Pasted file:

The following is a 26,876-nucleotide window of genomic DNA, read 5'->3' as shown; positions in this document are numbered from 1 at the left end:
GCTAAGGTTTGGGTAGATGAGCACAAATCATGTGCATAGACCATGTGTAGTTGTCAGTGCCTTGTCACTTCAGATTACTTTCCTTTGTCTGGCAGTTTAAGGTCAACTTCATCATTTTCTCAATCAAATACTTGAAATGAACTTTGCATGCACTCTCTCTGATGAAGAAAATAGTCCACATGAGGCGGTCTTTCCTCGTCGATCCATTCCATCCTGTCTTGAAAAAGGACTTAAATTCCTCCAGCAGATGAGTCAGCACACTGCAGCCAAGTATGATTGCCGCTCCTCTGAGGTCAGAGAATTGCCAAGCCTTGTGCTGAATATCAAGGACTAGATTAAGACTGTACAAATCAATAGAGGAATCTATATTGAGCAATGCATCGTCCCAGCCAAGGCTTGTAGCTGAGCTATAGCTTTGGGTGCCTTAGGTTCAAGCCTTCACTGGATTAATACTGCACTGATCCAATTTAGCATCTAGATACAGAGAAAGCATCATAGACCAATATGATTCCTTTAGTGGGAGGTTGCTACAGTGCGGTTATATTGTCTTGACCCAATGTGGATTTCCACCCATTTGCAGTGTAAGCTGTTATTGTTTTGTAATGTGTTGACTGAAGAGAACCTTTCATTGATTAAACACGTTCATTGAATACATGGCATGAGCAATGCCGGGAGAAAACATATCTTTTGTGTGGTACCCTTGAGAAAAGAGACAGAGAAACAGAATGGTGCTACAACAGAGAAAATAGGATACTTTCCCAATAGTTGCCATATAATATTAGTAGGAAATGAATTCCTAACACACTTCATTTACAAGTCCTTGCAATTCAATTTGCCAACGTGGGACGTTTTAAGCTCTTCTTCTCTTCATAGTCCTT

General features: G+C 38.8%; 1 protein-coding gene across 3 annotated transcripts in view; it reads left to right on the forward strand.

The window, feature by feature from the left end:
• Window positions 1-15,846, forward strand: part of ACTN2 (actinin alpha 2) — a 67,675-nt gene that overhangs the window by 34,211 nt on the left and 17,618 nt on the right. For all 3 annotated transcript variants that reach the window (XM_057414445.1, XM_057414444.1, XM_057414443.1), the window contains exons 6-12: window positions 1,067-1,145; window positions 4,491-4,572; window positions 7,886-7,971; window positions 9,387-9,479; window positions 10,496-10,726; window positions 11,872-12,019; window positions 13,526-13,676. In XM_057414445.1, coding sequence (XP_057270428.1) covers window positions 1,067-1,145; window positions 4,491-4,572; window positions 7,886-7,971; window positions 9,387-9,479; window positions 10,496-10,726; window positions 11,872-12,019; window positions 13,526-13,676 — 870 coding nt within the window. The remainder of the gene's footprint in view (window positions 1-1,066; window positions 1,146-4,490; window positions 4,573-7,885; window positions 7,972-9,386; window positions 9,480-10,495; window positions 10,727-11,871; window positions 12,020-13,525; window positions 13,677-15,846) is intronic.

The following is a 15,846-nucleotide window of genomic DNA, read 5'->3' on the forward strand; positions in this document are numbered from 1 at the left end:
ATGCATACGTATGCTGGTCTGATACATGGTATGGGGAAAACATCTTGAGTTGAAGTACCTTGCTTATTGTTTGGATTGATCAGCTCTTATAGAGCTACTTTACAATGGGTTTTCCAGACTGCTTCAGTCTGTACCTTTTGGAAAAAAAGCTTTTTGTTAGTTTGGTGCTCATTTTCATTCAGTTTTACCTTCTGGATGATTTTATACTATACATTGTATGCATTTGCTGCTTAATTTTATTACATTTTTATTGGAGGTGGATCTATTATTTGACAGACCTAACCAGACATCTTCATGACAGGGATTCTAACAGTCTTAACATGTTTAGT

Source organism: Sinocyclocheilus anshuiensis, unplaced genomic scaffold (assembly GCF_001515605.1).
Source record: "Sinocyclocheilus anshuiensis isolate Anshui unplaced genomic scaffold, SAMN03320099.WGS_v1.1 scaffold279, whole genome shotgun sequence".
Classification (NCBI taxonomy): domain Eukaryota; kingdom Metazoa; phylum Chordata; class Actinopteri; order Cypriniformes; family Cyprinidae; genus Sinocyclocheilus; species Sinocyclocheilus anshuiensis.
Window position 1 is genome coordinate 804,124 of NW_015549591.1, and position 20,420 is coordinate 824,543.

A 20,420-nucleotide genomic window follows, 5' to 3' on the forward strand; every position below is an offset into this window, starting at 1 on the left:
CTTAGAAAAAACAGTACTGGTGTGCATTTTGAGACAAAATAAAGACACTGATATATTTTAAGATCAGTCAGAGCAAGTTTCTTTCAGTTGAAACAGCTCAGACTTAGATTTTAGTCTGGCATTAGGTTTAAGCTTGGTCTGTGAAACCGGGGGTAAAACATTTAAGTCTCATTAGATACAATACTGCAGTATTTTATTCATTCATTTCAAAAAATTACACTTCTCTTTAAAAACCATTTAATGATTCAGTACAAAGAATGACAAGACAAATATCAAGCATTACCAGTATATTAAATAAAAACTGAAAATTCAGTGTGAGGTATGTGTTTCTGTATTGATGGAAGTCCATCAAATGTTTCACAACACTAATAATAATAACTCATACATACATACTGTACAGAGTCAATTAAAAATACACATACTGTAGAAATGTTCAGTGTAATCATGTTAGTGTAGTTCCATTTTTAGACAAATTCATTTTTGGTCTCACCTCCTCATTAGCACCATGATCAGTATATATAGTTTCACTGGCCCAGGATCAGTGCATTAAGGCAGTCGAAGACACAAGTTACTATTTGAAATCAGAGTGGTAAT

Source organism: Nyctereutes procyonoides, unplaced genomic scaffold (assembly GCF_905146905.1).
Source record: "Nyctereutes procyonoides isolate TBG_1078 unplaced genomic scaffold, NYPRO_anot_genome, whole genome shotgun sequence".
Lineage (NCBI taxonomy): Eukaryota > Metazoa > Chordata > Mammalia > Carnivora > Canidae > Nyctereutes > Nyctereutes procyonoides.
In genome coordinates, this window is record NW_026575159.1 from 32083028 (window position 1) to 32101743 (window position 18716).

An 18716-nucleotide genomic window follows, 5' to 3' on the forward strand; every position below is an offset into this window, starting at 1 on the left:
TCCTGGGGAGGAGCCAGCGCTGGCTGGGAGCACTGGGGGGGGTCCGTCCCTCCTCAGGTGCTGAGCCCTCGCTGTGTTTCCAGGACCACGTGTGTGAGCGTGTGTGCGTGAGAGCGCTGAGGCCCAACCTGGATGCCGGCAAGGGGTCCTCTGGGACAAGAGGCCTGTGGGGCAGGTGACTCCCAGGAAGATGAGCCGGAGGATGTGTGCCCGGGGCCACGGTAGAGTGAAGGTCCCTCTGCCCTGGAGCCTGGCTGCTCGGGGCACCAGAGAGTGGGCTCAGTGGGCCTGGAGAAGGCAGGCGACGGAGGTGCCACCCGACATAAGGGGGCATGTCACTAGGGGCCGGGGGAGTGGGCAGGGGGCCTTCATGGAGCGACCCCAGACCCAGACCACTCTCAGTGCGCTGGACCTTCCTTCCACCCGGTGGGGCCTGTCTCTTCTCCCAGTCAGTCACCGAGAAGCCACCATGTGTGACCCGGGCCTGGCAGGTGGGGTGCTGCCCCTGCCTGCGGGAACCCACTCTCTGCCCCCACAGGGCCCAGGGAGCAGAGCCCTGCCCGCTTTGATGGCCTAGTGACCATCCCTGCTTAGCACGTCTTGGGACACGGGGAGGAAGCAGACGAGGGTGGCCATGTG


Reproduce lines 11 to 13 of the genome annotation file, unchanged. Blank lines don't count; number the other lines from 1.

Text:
Window position 1 is genome coordinate 804,124 of NW_015549591.1, and position 20,420 is coordinate 824,543.

A 20,420-nucleotide genomic window follows, 5' to 3' on the forward strand; every position below is an offset into this window, starting at 1 on the left:
CTTAGAAAAAACAGTACTGGTGTGCATTTTGAGACAAAATAAAGACACTGATATATTTTAAGATCAGTCAGAGCAAGTTTCTTTCAGTTGAAACAGCTCAGACTTAGATTTTAGTCTGGCATTAGGTTTAAGCTTGGTCTGTGAAACCGGGGGTAAAACATTTAAGTCTCATTAGATACAATACTGCAGTATTTTATTCATTCATTTCAAAAAATTACACTTCTCTTTAAAAACCATTTAATGATTCAGTACAAAGAATGACAAGACAAATATCAAGCATTACCAGTATATTAAATAAAAACTGAAAATTCAGTGTGAGGTATGTGTTTCTGTATTGATGGAAGTCCATCAAATGTTTCACAACACTAATAATAATAACTCATACATACATACTGTACAGAGTCAATTAAAAATACACATACTGTAGAAATGTTCAGTGTAATCATGTTAGTGTAGTTCCATTTTTAGACAAATTCATTTTTGGTCTCACCTCCTCATTAGCACCATGATCAGTATATATAGTTTCACTGGCCCAGGATCAGTGCATTAAGGCAGTCGAAGACACAAGTTACTATTTGAAATCAGAGTGGTAAT